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I think that you are making a good move by taking her to a BC specific trainer. It can't hurt. And it is true that not all BCs have a true nack for stock work. My Daisy is an example. She will move sheep around but you can tell she is "playing" more than working. I still work with her from time to time because I know she wants to work and maybe one day, I will be a better handler and can help her more. So, I do understand your disappointment in that....

 

But as you commented, the most important thing is that you love her. :rolleyes:

 

 

What DaisyDoodle said - My Bandit is an example

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My old dog, an ABCA-registered, very well bred, "working" Border Collie, was fairly useless around sheep. He had a great outrun & gather, but from then on, he just gave up. He's much happier now that he's just a farm pet. (He's also going on 13, and retired from everything). His father was either first or second in the USBHCA finals one year... poor Mac just didn't get the right genes.

 

So, you may still have a Border Collie. Try again, too. Sometimes, they take a few times to get that they're supposed to move the sheep.

 

If she never turns on to sheep, there are a zillion other things to do that will satisfy that Border Collie need to DO something- agility, SAR, etc, etc.

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One exposure is nothing to get discouraged about. A lot of dogs get keener with more exposure. Maybe on your 4th or 5th visit

that little light bulb will flick on and away we go! Just get out there and have fun. I always get a kick out of it when you take your dog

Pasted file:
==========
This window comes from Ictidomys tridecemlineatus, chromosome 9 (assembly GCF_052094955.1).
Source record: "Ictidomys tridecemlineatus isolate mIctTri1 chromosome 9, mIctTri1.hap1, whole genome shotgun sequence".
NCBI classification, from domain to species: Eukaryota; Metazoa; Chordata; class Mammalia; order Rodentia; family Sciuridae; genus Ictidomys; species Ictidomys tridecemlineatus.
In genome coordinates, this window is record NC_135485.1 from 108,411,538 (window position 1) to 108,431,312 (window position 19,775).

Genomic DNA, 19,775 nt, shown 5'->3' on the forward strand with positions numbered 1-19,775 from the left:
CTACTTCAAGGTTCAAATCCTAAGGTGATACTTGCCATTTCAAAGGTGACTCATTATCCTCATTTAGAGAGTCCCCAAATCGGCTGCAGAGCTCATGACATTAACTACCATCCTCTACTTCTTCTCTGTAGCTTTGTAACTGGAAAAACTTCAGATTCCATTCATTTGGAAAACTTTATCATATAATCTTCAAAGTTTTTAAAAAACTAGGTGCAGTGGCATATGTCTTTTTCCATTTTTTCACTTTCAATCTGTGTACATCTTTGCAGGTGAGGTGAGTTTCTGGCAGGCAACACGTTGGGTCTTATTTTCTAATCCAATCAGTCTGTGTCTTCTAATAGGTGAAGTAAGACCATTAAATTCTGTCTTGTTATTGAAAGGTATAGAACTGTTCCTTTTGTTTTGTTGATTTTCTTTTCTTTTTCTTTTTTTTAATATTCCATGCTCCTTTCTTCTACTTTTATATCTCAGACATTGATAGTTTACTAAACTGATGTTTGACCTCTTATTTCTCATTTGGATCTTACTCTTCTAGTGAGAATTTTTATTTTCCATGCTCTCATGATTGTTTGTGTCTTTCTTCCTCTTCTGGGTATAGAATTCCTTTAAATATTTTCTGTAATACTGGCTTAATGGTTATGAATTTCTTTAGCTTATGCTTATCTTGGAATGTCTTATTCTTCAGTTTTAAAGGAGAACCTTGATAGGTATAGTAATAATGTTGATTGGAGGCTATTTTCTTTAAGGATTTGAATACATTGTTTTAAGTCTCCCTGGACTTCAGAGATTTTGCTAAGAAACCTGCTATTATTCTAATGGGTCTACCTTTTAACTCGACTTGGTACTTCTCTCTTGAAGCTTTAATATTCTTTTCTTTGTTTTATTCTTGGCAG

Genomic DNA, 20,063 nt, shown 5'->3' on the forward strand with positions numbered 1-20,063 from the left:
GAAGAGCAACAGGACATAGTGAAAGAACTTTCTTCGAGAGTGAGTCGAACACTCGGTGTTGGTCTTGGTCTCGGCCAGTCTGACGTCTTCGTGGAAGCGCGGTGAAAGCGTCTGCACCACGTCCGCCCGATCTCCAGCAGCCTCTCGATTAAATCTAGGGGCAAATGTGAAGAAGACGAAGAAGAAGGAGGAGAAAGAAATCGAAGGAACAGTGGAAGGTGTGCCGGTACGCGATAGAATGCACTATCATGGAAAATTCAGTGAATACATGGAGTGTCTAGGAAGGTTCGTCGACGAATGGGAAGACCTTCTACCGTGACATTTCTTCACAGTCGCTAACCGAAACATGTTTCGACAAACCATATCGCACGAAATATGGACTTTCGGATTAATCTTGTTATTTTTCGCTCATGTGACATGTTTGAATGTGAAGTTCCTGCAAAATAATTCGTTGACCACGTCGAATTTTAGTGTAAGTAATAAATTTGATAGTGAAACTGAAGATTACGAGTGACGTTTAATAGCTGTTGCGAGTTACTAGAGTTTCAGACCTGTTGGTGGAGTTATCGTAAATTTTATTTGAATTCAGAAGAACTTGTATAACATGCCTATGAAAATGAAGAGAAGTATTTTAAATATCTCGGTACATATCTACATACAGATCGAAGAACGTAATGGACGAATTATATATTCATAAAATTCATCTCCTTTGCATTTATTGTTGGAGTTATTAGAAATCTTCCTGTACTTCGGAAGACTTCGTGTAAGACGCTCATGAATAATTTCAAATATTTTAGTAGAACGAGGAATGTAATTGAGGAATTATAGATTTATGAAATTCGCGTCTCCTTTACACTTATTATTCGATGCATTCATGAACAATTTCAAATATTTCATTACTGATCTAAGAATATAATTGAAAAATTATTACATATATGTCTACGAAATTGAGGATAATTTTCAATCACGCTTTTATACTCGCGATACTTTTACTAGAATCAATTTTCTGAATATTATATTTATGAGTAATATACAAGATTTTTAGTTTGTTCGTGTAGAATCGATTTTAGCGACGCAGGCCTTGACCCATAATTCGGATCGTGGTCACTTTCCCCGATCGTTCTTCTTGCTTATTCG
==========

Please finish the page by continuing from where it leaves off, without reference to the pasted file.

to sheep and suddenly one day they get that look in their eye and you know they are thinking: Wow, I can make these things move

wherever I want to and I don't even have to chase or use teeth. The tail goes down, the ears come up and BOING the brain starts working.

Enjoy her, I bet she surprises you.

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  • 3 weeks later...

Update to my first message. First, THANKS for your comments. I appreciate them so much. Rose and I did visit a local Border Collie person. Rose maintained her interest this time, but was still running after the sheep mostly. But as Samantha and I were talking afterwards, we'd catch Rose crouching and moving toward the sheep. I took it as a good sign. Rose was also doing some other good things--listening to the trainer, and wasn't afraid to get between the sheep and the fence.

 

 

Next time we go, I'll go in the fence with Rose. Will also look for opportunities to let her watch other dogs work with sheep. Samantha also recommended this.

 

Wish us luck!smile.gif

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Mary,

 

I agree some dogs turn on watching other dogs work. It is also helpful for some dogs to 'work' with a trained dog moving sheep. One word of caution - if she is watching or working with another dog you need to be careful of any 'corrections' given to another dog while she is around. Some dogs even outside of the fence take those corrections to heart and feel like They are getting corrected. You sure do not want that if you are trying to encourage her and spark her interest. Keep an eye on her reactions, if she is turning her head away or turning her back to the 'action' make sure you take her away. Good luck

 

Denice